itiative and to the domain of their
own control. The history of athletics .-''
for ten years past has seemed to ine
(a diistant observer and incompetent
judlge) to prove titat the more others
than undergraduates have meddled
with that matter, the more it has been
mudd'led and spoiled.
Officers of Sophomore Class.
Ninety-eight has elected the follow-
ing committee to manage its affairs
for the present year: I. M. Hardy,
chairman executive committee; Messrs.
Warriner, Stevens and Miss Mack, so-
cial commtittee; C. R. Preston, baseball
manager; It. T. Heald, track manager.
'95 Class Meeting,
A class meeting of '95 will be held
tomorrow morning at 10 o'clock in
Room 9, main building. The object of
the meeting is to make provisions for
holding a class reunion and banquet
in the near future.
Daily for $1.50.

The Inlander's prize story is deserv- ers of Faye Forest last year came en-
ing of more thtin passing mention. .
tirely from the collegiate school, but
Mr. Smith's "Phil's Doctor" displays this year it has so been arranged tiat
consiiderable literary talent and as- .
at least one of the three speakers is to
suredly merits the prize given throigh
came from the law department.
the generosity of Macmillan & Co. It . e
is rich in that peculiar quality which Te young woie' of Nortivetern
belongs to the short story, and theh.e
htave decimied to enter the~ field of in-
local interest which it posseses does tereshiegiate debate amd as a prelim-
not dominate its literary excellemmce. inary means of accomplishing this aim
Itere is a suggestion from the Unt- they have organized a debating club.
.After a few meetings they intend to
versity of Chicago Maroon, which is
ask far repsresemitmtialn ii intcrroitcg-
respectfully submitted to the women
iate debates. Their president is said
The most novel and probably the to he one of the best debaters ii. the
most brilliant event ever given at the university and the other twelve memo-
University was the l.eap Year Party bers of the club stand well up in t'heir
at the Kenwood Institute Friday even- classes. Questions of a household na-
ing. The first part of the evening was tore are prohibited in the discussiions
given over to a program of ten ul~anoes; of the club, but an early effort will be
a cotillion followed, led by Mr. Aivar
Bournique. The favors were bows of nm1de to effect ai settlement of the
ribbon in the colors of the University Venezuelan boundary dispute, and due
and the different fraternities and attention will be given to other press-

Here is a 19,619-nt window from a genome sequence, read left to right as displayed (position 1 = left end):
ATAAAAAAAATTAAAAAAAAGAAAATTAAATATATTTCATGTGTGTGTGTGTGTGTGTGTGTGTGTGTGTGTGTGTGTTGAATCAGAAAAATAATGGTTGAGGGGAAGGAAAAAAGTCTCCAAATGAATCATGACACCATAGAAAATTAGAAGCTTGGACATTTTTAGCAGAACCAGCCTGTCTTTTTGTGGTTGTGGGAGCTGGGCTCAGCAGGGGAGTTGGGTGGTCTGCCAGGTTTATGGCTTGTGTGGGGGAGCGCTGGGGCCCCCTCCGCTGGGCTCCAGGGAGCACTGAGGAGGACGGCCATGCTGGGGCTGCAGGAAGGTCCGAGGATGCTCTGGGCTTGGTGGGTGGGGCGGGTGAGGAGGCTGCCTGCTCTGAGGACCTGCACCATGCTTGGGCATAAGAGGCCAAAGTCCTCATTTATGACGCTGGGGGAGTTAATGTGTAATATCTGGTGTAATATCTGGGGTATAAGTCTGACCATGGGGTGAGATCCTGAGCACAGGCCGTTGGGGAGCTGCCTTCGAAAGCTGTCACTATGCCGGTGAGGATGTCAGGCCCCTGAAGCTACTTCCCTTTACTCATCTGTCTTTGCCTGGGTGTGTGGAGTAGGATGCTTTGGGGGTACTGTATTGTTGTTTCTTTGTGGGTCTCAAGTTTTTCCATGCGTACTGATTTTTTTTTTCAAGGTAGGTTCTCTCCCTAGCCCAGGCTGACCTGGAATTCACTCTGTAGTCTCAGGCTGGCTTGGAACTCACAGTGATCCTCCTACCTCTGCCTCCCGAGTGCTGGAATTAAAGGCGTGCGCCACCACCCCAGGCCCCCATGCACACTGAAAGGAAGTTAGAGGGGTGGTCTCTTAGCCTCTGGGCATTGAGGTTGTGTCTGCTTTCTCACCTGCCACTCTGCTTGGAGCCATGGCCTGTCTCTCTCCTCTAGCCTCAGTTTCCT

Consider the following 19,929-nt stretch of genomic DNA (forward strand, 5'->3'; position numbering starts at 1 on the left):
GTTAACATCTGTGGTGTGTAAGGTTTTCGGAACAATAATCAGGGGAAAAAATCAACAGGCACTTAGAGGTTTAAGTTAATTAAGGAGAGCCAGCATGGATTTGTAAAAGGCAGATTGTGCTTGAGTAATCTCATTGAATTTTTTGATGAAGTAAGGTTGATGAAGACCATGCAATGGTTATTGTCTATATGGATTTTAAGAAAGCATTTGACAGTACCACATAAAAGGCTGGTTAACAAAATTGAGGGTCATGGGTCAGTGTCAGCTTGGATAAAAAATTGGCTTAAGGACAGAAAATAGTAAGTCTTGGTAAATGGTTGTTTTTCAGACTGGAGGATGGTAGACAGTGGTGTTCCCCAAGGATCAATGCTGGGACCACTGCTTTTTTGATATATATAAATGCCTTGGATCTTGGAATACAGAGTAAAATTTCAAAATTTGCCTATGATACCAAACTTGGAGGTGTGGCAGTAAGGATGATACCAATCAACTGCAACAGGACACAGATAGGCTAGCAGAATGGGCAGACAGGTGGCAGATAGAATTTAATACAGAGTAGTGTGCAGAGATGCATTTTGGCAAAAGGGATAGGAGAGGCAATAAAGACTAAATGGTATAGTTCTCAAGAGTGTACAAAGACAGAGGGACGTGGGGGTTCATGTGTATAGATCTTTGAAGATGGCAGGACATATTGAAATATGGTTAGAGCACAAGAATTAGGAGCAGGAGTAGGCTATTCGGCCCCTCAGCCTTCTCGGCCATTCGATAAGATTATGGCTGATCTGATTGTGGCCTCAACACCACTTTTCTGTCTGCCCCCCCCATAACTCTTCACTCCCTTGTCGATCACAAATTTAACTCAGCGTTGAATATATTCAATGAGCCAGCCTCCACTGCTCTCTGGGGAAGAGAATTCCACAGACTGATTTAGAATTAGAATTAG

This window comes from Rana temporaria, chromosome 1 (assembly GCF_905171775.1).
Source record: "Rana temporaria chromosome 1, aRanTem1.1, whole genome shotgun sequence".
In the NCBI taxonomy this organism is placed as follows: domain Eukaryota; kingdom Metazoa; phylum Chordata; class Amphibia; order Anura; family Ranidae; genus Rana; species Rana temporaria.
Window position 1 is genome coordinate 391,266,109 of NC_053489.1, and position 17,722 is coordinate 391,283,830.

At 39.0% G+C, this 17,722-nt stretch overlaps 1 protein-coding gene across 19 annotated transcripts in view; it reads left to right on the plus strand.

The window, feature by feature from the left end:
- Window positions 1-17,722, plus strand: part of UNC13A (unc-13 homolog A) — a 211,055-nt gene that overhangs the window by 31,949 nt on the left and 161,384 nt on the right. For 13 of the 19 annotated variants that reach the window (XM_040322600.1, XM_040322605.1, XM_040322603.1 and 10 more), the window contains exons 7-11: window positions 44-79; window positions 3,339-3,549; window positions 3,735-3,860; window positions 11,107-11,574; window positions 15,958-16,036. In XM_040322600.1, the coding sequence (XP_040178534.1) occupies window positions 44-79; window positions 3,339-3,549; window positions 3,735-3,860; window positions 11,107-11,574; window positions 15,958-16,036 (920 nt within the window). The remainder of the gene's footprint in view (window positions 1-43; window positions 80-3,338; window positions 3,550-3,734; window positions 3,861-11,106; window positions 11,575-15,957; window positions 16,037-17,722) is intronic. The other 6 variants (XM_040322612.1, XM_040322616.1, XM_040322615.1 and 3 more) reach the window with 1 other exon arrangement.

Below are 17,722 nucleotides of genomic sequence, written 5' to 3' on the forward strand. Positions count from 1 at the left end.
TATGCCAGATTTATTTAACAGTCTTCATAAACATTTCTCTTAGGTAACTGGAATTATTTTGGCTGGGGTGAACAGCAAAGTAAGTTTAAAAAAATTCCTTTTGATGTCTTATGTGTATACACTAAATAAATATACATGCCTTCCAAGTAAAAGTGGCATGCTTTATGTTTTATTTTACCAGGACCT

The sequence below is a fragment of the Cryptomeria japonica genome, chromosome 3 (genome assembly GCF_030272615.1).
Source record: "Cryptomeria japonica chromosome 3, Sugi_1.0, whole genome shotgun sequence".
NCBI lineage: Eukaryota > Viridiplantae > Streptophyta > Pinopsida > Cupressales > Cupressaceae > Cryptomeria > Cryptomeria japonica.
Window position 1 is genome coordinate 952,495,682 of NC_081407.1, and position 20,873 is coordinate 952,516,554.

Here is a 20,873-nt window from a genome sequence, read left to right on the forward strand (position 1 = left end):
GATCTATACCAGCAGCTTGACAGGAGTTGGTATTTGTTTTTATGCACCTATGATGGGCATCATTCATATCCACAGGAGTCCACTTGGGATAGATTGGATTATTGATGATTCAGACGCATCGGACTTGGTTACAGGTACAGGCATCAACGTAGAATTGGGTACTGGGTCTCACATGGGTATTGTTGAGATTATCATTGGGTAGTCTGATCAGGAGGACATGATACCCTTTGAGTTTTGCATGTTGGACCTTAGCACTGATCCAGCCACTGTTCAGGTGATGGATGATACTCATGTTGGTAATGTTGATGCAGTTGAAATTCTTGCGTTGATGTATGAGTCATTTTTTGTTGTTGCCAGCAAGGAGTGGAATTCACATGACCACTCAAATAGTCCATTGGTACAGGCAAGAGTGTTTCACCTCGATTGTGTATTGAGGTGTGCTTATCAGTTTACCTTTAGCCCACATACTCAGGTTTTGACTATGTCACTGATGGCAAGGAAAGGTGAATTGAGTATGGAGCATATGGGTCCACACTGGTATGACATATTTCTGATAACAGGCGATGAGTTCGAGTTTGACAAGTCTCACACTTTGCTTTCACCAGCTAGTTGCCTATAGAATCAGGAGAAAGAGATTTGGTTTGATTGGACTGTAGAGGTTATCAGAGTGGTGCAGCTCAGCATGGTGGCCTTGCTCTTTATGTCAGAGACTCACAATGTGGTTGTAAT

clubs. Carriages were sent for the ing public matters.
men, and the matter of flowers and
programs was most carefully arranged
by the young women. Among the college professors who
If the young ladies of this tniver- hmve undertaken to discuss the Mon-
sity are so anxious to raise money for ro; doctrine, it is agreeable to find a
the women's gymnasium why do they college professor talking like a patriot
not follow the example of their Chi- and a man of sense, says the New'
cago sisters and give a dance in the Ydrk Sun. Prof. Arthur T. Iladley, of
gymnasium. It would ccertainly be an Yale, lectured on this subject before
enjoyable affair, and as every woman one of his classes recently, and he is
interested in the gymnasium would thus reported in the Yale News:
take a ticket the financial success is It would be a great mistake to let
assured. The young men- would not the unimportance of Venezuela cause
dare refuse. an- invitation to such an us to depart from any such traditional
event, even if they wished to, Which policy. It is true that, in itself, Vene-.
is not at all likely, zuela is not worth fighting abot, but
it is imperative that this principle in
UNTIL COMMENCEMENT - The our foreign policy .should be main-
Daily for $1.50. taned; for, if we do not insist ,upon

'Your oney's Worth.
The editors of the Daily desire to call special attention
to the fact that the paper will be issued up to commence-
ment this year. Subscribers who leave immediately after
the examinations of the second semester can have the
Daily mailed to them without extra cost, This arrange-
ment enables them -to keep fully informed on University
affairs during commencement week.
The Daily is not a class publication; it is devoted to
the whole University apd gives the news of every depart-
ment. It is the only medium devoted to University affairs
covering everything of news interest relating to this insti-
tution and happenings in the college world.
The Daily will be delivered at your door or mailed to your
home 'address for the ren-ainder of the year (until June 25,
1896) for $.50. Leave your subscription at the Daily office,
at Meyer's News Stand, 46 E. William, o~r with any member
of the Editorial Board.